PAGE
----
Valerie Jarrett, a senior adviser to President Barack Obama, joined Twitter on Monday and had what appeared to be a normal start for someone in her position: She talked about legislation the White House is trying to push, and some Republicans attacked her.
As assistant to the president for Public Engagement and Intergovernmental Affairs, Jarrett made it her first bit of Twitter-business to go out and promote the Paycheck Fairness Act, which would provide women with equal pay and is set to go to a Congressional vote this week. She even went out and used the hashtag #equalpay.
“Excited to be on @twitter & hear from you! A woman earns just 77¢ for every $1 a man does. Join me & support #EqualPay,” she tweeted on Monday morning, the first of almost two dozen status updates she sent during her first day.
But the comment quickly drew fire from some who pointed out that things might not be so fair at the White House. “Maybe equal pay @whitehouse first?” wrote Doug Factor when he retweeted Jarrett's original message.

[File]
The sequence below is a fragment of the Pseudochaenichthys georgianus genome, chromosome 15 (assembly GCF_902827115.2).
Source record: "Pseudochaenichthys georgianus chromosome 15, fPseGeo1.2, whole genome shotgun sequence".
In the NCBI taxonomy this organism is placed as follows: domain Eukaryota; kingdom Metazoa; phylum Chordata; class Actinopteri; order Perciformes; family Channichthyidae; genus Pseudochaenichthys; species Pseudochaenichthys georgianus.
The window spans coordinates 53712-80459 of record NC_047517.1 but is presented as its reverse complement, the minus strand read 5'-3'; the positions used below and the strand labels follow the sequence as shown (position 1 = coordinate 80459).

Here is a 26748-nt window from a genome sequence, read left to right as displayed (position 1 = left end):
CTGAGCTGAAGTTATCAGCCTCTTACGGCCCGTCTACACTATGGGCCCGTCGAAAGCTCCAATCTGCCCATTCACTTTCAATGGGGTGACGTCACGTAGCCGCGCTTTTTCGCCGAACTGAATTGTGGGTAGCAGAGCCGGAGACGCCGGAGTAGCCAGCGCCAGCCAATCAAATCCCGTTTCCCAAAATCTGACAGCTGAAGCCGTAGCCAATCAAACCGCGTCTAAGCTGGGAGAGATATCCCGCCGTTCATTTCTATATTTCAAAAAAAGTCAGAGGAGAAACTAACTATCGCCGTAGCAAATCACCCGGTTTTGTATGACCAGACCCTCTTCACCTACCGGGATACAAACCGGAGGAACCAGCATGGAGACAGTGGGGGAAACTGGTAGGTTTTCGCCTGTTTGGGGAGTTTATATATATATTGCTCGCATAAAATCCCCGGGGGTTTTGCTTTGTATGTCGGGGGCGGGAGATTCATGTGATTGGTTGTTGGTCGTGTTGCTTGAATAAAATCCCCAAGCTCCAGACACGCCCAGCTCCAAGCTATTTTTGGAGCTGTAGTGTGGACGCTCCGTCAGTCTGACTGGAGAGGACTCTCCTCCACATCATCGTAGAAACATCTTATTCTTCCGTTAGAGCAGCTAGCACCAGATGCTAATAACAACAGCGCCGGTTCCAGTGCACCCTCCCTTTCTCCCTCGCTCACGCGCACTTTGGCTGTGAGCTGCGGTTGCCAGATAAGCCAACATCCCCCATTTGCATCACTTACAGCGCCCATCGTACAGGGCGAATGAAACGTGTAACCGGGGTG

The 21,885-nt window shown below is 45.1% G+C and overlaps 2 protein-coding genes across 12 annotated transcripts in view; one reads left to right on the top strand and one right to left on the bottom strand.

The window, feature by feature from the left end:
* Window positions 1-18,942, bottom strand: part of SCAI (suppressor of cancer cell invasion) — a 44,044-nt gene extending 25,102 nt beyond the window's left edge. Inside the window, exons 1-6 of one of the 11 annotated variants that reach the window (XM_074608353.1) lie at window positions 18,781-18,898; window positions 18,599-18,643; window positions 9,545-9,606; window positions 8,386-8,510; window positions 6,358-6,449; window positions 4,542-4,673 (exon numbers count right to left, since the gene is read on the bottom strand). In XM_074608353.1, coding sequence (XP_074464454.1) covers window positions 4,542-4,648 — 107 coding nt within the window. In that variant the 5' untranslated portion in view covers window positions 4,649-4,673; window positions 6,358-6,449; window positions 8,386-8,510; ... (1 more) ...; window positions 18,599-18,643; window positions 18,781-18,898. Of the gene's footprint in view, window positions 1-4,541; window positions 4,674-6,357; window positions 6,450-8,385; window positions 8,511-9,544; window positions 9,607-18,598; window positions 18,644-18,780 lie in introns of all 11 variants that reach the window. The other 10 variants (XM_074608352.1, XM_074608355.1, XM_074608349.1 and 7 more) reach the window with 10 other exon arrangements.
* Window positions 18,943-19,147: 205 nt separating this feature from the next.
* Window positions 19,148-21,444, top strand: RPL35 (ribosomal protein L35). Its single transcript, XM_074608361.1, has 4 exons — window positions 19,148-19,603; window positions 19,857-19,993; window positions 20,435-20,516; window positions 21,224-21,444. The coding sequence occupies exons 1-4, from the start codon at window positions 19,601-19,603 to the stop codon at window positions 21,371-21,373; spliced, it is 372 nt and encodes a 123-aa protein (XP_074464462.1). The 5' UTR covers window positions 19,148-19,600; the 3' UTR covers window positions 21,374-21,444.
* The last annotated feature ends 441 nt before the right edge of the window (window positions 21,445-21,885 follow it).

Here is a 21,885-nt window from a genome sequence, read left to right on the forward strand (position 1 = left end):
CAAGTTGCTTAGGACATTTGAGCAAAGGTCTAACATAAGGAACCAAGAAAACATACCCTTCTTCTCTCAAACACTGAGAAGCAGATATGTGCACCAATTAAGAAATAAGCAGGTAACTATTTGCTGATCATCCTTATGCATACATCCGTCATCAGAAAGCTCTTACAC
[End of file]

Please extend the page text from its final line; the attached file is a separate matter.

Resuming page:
Jarrett spent a good part of Monday responding to her new followers and thanking supporters of equal pay legislation, but she didn't go on the offensive with those who questioned her opinions. It's an example of social media restraint that some other Obama staffers may want to pay attention to, including press secretary Jay Carney, who got into a Twitter battle earlier this year. And campaign manager Jim Messina set off a firestorm in February when he retweeted an op-ed about hispanics and the GOP and mentioned chimichangas.
One has to ponder if Jarrett will continue to be the shining example of what good governmental tweeting can be–someone who is clear with their message and does a good job of interacting with fellow Twitter users–or if she too will be dragged into a messy battle of 140 characters or less.
Image via the White House